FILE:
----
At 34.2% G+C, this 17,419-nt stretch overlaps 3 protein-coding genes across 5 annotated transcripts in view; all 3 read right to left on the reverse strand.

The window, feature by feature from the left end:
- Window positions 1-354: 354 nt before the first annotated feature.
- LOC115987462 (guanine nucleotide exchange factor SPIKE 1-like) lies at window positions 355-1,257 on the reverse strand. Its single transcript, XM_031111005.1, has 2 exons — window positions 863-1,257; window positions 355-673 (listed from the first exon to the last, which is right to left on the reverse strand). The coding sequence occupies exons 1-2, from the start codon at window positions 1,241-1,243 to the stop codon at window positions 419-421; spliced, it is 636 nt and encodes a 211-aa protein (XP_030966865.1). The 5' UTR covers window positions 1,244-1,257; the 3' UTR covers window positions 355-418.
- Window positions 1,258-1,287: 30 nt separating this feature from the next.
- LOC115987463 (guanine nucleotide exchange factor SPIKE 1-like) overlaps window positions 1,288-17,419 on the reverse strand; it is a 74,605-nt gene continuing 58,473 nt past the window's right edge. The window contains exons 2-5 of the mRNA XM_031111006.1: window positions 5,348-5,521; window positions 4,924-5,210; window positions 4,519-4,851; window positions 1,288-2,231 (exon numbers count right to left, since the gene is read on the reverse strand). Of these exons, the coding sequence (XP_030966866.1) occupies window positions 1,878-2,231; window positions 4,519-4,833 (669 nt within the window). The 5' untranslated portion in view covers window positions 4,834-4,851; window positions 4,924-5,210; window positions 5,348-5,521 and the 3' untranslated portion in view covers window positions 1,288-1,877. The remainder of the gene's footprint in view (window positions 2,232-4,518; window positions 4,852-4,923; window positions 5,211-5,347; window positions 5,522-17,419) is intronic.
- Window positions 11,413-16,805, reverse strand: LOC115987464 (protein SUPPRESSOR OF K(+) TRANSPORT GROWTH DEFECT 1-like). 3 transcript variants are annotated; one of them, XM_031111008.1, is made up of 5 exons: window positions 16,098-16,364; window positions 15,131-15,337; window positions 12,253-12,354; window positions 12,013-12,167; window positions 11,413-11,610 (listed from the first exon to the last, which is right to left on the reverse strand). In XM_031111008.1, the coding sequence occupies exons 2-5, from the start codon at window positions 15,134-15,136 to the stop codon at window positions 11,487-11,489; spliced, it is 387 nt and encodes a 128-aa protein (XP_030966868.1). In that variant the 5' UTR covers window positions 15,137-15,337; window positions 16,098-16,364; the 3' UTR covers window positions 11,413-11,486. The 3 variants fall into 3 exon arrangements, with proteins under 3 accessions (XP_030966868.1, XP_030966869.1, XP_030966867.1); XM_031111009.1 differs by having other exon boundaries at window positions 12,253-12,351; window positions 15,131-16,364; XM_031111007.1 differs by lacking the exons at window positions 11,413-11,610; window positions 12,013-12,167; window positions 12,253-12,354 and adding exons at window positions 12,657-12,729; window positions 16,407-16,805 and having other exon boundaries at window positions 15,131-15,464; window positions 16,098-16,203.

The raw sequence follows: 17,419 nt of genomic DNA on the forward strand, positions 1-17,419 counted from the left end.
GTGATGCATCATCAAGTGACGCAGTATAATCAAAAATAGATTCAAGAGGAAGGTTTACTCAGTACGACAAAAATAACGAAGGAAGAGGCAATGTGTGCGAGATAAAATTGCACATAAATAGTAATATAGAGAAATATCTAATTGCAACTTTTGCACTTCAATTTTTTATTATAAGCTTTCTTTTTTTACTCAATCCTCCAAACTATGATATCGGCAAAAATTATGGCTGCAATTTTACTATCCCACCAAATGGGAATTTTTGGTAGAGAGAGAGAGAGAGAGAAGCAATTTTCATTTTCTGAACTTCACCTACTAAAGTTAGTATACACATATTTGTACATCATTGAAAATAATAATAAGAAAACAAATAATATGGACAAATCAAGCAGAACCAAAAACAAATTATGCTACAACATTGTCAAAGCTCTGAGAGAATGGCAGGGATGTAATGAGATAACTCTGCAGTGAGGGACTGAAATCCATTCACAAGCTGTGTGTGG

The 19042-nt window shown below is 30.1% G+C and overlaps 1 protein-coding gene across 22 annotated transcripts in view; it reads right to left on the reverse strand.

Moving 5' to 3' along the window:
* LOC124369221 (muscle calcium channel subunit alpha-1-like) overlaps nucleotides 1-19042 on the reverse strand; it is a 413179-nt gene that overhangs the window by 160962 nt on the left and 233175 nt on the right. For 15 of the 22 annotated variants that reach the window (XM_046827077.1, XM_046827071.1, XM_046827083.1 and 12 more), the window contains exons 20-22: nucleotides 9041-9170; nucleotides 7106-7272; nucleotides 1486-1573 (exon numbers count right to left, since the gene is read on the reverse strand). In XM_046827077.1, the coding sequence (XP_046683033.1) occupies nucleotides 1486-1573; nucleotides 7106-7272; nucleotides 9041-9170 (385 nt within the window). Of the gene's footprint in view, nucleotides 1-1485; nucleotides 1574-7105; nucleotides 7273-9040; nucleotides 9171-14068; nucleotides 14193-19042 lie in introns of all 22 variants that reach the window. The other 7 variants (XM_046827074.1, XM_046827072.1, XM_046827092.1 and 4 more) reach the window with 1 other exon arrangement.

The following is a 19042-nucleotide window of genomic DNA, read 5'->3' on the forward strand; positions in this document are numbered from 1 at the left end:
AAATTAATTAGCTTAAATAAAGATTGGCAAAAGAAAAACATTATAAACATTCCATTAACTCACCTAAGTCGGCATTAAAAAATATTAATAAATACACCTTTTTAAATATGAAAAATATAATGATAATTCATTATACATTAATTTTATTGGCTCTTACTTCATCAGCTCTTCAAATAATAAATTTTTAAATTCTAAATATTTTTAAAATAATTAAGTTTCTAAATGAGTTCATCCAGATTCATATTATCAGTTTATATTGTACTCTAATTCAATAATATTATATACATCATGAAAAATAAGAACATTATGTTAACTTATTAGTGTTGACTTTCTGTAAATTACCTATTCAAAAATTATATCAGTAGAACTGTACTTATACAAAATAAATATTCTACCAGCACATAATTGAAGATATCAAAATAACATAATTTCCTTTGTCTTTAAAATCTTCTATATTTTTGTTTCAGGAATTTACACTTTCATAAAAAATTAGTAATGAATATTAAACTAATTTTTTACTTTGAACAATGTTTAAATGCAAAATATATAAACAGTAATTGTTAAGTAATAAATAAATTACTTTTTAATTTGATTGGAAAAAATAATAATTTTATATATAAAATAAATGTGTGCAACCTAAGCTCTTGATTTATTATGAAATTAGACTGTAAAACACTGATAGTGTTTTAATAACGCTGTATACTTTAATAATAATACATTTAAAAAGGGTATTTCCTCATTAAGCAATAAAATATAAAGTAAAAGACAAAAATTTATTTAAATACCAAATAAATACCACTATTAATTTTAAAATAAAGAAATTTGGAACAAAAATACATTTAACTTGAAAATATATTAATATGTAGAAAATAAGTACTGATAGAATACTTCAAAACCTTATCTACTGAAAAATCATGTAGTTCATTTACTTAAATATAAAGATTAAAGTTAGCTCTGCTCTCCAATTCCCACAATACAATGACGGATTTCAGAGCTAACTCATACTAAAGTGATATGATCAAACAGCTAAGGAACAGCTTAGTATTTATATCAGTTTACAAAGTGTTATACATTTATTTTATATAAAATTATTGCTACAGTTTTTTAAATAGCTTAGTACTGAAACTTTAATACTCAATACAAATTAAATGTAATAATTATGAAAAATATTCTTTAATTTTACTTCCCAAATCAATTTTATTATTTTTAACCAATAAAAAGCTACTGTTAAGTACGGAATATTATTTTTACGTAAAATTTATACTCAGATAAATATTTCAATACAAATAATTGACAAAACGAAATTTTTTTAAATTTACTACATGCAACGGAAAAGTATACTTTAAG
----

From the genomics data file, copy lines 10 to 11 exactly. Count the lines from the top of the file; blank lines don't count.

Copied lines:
The 19042-nt window shown below is 30.1% G+C and overlaps 1 protein-coding gene across 22 annotated transcripts in view; it reads right to left on the reverse strand.

Moving 5' to 3' along the window: